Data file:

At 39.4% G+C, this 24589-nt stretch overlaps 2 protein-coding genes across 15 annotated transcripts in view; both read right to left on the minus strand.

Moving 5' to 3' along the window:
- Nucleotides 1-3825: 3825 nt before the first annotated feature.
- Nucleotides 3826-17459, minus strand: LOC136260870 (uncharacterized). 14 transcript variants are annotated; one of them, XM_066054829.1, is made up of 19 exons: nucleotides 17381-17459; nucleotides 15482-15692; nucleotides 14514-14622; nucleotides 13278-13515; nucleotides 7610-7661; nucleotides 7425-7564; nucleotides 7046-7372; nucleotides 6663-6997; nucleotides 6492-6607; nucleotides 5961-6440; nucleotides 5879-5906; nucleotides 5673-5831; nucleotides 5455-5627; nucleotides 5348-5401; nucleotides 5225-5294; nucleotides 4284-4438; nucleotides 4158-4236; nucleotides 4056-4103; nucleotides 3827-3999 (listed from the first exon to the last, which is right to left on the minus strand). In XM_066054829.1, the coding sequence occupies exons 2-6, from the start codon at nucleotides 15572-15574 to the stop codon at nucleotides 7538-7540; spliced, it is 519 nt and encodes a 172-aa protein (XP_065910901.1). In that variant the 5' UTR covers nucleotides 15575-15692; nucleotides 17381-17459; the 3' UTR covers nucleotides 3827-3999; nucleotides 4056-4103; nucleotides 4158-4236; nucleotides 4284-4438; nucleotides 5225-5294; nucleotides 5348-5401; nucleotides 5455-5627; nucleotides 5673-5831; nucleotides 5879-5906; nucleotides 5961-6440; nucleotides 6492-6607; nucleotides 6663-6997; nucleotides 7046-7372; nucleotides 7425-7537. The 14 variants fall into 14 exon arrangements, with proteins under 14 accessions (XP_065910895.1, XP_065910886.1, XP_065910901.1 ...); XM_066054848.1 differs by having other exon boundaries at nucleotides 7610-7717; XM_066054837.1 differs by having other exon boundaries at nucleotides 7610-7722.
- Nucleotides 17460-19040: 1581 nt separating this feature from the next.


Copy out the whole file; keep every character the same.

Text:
At 39.4% G+C, this 24589-nt stretch overlaps 2 protein-coding genes across 15 annotated transcripts in view; both read right to left on the minus strand.

Moving 5' to 3' along the window:
- Nucleotides 1-3825: 3825 nt before the first annotated feature.
- Nucleotides 3826-17459, minus strand: LOC136260870 (uncharacterized). 14 transcript variants are annotated; one of them, XM_066054829.1, is made up of 19 exons: nucleotides 17381-17459; nucleotides 15482-15692; nucleotides 14514-14622; nucleotides 13278-13515; nucleotides 7610-7661; nucleotides 7425-7564; nucleotides 7046-7372; nucleotides 6663-6997; nucleotides 6492-6607; nucleotides 5961-6440; nucleotides 5879-5906; nucleotides 5673-5831; nucleotides 5455-5627; nucleotides 5348-5401; nucleotides 5225-5294; nucleotides 4284-4438; nucleotides 4158-4236; nucleotides 4056-4103; nucleotides 3827-3999 (listed from the first exon to the last, which is right to left on the minus strand). In XM_066054829.1, the coding sequence occupies exons 2-6, from the start codon at nucleotides 15572-15574 to the stop codon at nucleotides 7538-7540; spliced, it is 519 nt and encodes a 172-aa protein (XP_065910901.1). In that variant the 5' UTR covers nucleotides 15575-15692; nucleotides 17381-17459; the 3' UTR covers nucleotides 3827-3999; nucleotides 4056-4103; nucleotides 4158-4236; nucleotides 4284-4438; nucleotides 5225-5294; nucleotides 5348-5401; nucleotides 5455-5627; nucleotides 5673-5831; nucleotides 5879-5906; nucleotides 5961-6440; nucleotides 6492-6607; nucleotides 6663-6997; nucleotides 7046-7372; nucleotides 7425-7537. The 14 variants fall into 14 exon arrangements, with proteins under 14 accessions (XP_065910895.1, XP_065910886.1, XP_065910901.1 ...); XM_066054848.1 differs by having other exon boundaries at nucleotides 7610-7717; XM_066054837.1 differs by having other exon boundaries at nucleotides 7610-7722.
- Nucleotides 17460-19040: 1581 nt separating this feature from the next.